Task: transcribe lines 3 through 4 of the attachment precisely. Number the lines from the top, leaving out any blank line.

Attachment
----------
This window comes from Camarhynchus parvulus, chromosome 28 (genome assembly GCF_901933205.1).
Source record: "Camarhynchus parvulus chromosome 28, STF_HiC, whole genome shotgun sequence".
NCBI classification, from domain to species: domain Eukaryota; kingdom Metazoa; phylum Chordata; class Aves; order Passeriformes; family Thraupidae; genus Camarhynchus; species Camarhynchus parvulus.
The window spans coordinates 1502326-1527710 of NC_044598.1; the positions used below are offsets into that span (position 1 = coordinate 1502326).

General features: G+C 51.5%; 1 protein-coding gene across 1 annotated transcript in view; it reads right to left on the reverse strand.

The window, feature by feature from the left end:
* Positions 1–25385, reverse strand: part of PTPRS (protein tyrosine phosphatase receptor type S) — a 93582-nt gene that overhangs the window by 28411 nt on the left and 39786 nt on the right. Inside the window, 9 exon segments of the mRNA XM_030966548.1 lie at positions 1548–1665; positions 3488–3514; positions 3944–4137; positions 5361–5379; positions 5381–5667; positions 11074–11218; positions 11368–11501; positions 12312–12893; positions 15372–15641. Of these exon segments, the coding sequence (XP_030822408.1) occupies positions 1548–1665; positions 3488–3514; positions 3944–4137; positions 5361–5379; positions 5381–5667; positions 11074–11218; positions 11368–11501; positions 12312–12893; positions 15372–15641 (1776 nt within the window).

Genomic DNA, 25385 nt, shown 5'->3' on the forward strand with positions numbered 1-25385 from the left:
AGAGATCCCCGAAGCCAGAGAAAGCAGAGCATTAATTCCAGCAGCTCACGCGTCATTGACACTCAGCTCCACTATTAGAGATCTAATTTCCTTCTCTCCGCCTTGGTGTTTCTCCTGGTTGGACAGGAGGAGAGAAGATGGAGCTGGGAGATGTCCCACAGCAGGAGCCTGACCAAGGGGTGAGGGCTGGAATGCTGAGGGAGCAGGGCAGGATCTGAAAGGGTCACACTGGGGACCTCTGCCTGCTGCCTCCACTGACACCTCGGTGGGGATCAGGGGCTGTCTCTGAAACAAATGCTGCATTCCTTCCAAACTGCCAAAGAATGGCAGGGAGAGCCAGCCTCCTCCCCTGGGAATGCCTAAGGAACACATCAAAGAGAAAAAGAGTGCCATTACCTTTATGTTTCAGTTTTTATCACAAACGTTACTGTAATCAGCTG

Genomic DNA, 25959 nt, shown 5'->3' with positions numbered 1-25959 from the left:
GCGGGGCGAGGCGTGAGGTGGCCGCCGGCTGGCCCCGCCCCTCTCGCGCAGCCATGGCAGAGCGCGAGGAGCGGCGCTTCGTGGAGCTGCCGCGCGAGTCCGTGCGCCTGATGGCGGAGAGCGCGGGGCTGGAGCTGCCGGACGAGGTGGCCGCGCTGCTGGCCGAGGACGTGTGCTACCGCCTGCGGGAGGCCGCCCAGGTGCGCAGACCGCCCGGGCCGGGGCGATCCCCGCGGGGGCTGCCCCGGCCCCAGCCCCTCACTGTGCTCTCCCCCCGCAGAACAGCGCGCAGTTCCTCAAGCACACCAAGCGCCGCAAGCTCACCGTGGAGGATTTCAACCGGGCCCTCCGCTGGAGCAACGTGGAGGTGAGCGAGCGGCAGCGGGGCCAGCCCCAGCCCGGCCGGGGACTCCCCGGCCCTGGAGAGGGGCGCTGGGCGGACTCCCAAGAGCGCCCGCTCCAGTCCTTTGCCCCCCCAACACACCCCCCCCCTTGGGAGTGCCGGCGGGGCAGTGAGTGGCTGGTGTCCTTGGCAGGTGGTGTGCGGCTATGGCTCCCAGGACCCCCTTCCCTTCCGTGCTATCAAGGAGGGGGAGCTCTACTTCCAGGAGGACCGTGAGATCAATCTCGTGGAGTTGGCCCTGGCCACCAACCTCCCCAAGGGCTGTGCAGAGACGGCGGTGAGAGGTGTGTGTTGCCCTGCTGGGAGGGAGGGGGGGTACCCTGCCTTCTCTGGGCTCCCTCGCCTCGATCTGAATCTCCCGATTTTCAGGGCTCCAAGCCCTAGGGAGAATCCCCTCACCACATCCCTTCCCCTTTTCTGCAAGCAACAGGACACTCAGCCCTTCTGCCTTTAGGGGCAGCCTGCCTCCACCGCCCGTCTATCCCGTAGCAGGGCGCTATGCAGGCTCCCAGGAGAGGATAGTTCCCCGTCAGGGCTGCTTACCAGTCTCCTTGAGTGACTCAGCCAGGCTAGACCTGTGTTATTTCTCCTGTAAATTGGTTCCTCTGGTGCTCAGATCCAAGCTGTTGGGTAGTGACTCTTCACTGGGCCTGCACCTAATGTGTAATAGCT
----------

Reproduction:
NCBI classification, from domain to species: domain Eukaryota; kingdom Metazoa; phylum Chordata; class Aves; order Passeriformes; family Thraupidae; genus Camarhynchus; species Camarhynchus parvulus.
The window spans coordinates 1502326-1527710 of NC_044598.1; the positions used below are offsets into that span (position 1 = coordinate 1502326).